Over the past two months I've become more and more enthralled by your wonderful product, but now, for the very first time, this phenomenon has shaken my confidence in TCC, because you've indicated that the product is not intended to work with all legal filenames, but rather there are some characters that the product simply is not tested for and will not work with.
    As dumb as it may be to use a parenthesis or a percent sign in a filename, they are legal characters, and on my system I've got 15 years worth of legacy files, over 2 million of them, and they make use of the full range of legal characters. I find it very hard to believe that my system is unique in this regard.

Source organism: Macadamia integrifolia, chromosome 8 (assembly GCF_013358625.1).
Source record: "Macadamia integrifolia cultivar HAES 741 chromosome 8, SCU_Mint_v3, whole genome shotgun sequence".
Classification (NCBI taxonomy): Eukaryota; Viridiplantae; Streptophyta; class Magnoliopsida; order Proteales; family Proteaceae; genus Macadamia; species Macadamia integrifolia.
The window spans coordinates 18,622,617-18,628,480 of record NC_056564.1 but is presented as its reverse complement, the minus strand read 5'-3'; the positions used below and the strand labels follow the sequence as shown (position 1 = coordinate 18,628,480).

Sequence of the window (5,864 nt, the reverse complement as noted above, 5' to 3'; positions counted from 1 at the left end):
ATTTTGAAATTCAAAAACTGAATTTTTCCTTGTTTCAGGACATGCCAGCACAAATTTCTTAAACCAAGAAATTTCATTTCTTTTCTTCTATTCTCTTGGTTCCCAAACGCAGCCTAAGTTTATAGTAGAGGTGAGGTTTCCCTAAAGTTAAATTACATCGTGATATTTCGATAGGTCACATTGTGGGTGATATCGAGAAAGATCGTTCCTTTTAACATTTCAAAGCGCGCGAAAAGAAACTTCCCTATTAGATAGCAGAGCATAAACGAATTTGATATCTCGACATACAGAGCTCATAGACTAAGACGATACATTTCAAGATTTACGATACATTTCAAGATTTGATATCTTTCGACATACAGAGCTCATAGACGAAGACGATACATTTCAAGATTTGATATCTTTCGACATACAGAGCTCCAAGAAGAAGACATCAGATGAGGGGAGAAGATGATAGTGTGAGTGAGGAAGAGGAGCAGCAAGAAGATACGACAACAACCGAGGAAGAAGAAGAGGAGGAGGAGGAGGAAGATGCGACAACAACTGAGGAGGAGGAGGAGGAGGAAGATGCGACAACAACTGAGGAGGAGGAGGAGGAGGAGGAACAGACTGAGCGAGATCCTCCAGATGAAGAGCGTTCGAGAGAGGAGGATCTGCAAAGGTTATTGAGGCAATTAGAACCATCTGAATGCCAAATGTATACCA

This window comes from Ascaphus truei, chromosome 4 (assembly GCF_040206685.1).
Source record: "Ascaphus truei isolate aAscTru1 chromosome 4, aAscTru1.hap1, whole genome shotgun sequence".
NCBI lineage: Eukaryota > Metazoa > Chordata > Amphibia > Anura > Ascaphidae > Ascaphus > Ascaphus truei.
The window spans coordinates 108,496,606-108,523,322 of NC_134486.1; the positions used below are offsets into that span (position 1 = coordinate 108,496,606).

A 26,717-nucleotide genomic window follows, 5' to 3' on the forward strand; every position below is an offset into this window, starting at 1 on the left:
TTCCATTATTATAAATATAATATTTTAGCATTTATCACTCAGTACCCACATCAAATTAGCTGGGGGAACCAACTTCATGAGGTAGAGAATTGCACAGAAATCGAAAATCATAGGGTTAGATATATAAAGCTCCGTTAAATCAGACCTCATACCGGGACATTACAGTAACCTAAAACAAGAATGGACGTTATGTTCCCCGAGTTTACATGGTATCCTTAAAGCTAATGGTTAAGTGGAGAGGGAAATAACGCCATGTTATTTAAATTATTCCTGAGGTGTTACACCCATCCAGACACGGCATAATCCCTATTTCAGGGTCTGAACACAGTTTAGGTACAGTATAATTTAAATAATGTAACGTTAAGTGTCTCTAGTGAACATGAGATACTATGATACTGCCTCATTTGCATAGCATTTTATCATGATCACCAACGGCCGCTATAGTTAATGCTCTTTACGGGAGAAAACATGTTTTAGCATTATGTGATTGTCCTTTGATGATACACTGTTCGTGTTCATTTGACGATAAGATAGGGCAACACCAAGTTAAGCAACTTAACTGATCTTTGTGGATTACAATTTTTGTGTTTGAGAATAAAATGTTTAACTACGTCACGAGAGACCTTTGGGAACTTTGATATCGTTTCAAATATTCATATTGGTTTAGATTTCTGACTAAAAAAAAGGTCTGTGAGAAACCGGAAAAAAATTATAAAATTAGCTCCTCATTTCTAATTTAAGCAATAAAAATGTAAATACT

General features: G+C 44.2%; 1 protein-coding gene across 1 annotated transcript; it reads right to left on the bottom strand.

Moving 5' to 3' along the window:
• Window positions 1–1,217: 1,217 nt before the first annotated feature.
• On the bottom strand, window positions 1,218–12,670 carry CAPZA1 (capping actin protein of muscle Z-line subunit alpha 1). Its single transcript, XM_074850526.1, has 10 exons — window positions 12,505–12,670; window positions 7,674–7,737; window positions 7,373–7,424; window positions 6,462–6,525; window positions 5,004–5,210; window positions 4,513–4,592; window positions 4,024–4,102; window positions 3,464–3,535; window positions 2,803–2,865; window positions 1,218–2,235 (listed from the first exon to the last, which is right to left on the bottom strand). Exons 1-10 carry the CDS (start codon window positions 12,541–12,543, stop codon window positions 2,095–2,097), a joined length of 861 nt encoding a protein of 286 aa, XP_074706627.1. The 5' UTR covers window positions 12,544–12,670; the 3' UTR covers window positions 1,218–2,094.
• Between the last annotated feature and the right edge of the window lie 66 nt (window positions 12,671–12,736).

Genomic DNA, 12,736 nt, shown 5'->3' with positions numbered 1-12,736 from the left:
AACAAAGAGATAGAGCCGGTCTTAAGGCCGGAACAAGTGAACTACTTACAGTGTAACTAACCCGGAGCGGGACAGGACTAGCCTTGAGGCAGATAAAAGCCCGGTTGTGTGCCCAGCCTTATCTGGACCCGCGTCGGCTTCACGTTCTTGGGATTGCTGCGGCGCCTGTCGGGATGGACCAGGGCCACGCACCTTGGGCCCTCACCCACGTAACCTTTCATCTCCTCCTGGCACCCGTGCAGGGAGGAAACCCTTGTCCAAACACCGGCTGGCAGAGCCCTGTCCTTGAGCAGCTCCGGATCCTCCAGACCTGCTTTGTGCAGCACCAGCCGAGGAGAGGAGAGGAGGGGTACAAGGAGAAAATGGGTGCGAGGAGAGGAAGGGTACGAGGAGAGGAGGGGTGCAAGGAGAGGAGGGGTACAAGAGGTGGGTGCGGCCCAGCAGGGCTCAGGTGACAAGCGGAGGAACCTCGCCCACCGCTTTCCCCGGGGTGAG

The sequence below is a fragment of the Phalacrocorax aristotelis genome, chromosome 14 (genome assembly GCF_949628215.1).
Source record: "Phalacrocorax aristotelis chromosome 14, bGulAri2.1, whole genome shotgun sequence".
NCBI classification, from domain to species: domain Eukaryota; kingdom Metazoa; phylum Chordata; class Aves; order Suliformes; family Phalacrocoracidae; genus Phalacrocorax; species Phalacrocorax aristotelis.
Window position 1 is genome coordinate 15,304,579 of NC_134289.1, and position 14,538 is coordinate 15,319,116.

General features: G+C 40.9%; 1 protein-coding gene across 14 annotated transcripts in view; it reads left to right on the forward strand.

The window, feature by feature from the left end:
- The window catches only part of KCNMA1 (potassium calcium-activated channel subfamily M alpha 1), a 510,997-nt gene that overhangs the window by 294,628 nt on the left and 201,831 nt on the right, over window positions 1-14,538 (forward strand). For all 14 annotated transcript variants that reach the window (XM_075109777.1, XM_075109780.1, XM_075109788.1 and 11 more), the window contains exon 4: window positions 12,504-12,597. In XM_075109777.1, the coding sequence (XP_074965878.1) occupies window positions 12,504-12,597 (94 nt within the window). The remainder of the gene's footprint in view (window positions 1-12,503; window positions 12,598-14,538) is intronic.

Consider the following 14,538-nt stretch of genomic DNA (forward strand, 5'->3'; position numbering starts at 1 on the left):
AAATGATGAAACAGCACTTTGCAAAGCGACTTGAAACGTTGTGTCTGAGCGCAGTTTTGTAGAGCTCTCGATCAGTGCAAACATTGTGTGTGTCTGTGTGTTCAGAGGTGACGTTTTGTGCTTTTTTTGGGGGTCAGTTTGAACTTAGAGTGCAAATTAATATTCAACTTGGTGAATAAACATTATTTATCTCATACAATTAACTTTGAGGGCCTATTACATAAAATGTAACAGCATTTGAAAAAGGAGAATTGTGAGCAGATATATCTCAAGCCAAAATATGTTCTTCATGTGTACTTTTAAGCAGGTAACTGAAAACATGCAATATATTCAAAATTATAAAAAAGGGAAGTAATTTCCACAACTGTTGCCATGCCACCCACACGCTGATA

I've considered that every time I run a BTM file perhaps I should run a script that first inspects the files to see if the first character is a parenthesis, and that prefixes a character as necessary. But that makes the whole BTM infrastructure much more cumbersome.
    In terms of possible solutions:
    (a) Is it really necessary to support command groups *inside quotations*? I quote all my filenames on both sides (because they often contain spaces). Would it be possible to add an option to disable command groups inside quotation marks?
    (b) Alternatively, would it be possible to add an option to disable command groups altogether? Of course nobody wants to dismiss command groups completely, but if it could be disabled in a OPTION command, then my BTM could first disable the command groups, then create the shortcut, and then reenable to command groups.
    With much respect for your fine product,
    Avi

  7. rconn

    rconn Administrator Staff Member

    Messages:
    6,706